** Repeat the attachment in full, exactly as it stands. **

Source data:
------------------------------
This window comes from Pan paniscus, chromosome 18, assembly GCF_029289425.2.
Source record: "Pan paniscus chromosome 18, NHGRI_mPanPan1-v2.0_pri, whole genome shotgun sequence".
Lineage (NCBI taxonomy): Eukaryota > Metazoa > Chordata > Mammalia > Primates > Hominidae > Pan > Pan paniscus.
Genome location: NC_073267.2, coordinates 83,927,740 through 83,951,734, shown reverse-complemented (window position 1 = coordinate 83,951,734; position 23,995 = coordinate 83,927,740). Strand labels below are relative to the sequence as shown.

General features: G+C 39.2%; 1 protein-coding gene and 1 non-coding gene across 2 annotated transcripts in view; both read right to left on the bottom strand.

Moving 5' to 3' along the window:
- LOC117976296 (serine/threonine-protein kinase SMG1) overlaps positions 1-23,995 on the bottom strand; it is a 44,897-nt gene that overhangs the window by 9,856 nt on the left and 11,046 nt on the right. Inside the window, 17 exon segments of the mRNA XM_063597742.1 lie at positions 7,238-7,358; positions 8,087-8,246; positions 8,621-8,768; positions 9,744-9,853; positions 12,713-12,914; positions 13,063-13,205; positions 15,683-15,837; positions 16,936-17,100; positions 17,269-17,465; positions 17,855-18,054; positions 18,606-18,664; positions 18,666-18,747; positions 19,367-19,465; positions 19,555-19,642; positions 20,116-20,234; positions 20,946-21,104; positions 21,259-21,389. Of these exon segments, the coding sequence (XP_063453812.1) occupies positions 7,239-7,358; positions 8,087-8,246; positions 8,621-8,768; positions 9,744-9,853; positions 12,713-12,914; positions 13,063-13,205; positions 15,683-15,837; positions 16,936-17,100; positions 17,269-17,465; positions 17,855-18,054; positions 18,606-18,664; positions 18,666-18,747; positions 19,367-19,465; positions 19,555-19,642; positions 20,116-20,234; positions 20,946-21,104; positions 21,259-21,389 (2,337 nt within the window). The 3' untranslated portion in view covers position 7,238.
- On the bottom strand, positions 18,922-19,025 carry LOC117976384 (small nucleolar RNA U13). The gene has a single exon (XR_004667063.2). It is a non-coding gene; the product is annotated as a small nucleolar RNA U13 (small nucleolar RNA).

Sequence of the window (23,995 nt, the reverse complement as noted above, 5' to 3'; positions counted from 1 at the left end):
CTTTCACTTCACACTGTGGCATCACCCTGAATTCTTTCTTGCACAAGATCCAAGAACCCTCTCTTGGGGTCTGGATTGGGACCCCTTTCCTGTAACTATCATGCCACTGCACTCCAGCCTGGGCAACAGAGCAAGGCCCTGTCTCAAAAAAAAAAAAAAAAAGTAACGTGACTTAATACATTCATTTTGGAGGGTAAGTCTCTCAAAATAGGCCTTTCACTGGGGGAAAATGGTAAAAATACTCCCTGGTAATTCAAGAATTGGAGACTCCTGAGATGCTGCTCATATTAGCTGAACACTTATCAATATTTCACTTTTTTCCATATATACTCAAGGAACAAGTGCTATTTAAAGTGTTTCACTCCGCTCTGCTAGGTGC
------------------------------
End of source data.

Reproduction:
This window comes from Pan paniscus, chromosome 18, assembly GCF_029289425.2.
Source record: "Pan paniscus chromosome 18, NHGRI_mPanPan1-v2.0_pri, whole genome shotgun sequence".
Lineage (NCBI taxonomy): Eukaryota > Metazoa > Chordata > Mammalia > Primates > Hominidae > Pan > Pan paniscus.
Genome location: NC_073267.2, coordinates 83,927,740 through 83,951,734, shown reverse-complemented (window position 1 = coordinate 83,951,734; position 23,995 = coordinate 83,927,740). Strand labels below are relative to the sequence as shown.

General features: G+C 39.2%; 1 protein-coding gene and 1 non-coding gene across 2 annotated transcripts in view; both read right to left on the bottom strand.

Moving 5' to 3' along the window:
- LOC117976296 (serine/threonine-protein kinase SMG1) overlaps positions 1-23,995 on the bottom strand; it is a 44,897-nt gene that overhangs the window by 9,856 nt on the left and 11,046 nt on the right. Inside the window, 17 exon segments of the mRNA XM_063597742.1 lie at positions 7,238-7,358; positions 8,087-8,246; positions 8,621-8,768; positions 9,744-9,853; positions 12,713-12,914; positions 13,063-13,205; positions 15,683-15,837; positions 16,936-17,100; positions 17,269-17,465; positions 17,855-18,054; positions 18,606-18,664; positions 18,666-18,747; positions 19,367-19,465; positions 19,555-19,642; positions 20,116-20,234; positions 20,946-21,104; positions 21,259-21,389. Of these exon segments, the coding sequence (XP_063453812.1) occupies positions 7,239-7,358; positions 8,087-8,246; positions 8,621-8,768; positions 9,744-9,853; positions 12,713-12,914; positions 13,063-13,205; positions 15,683-15,837; positions 16,936-17,100; positions 17,269-17,465; positions 17,855-18,054; positions 18,606-18,664; positions 18,666-18,747; positions 19,367-19,465; positions 19,555-19,642; positions 20,116-20,234; positions 20,946-21,104; positions 21,259-21,389 (2,337 nt within the window). The 3' untranslated portion in view covers position 7,238.
- On the bottom strand, positions 18,922-19,025 carry LOC117976384 (small nucleolar RNA U13). The gene has a single exon (XR_004667063.2). It is a non-coding gene; the product is annotated as a small nucleolar RNA U13 (small nucleolar RNA).

Sequence of the window (23,995 nt, the reverse complement as noted above, 5' to 3'; positions counted from 1 at the left end):
CTTTCACTTCACACTGTGGCATCACCCTGAATTCTTTCTTGCACAAGATCCAAGAACCCTCTCTTGGGGTCTGGATTGGGACCCCTTTCCTGTAACTATCATGCCACTGCACTCCAGCCTGGGCAACAGAGCAAGGCCCTGTCTCAAAAAAAAAAAAAAAAAGTAACGTGACTTAATACATTCATTTTGGAGGGTAAGTCTCTCAAAATAGGCCTTTCACTGGGGGAAAATGGTAAAAATACTCCCTGGTAATTCAAGAATTGGAGACTCCTGAGATGCTGCTCATATTAGCTGAACACTTATCAATATTTCACTTTTTTCCATATATACTCAAGGAACAAGTGCTATTTAAAGTGTTTCACTCCGCTCTGCTAGGTGC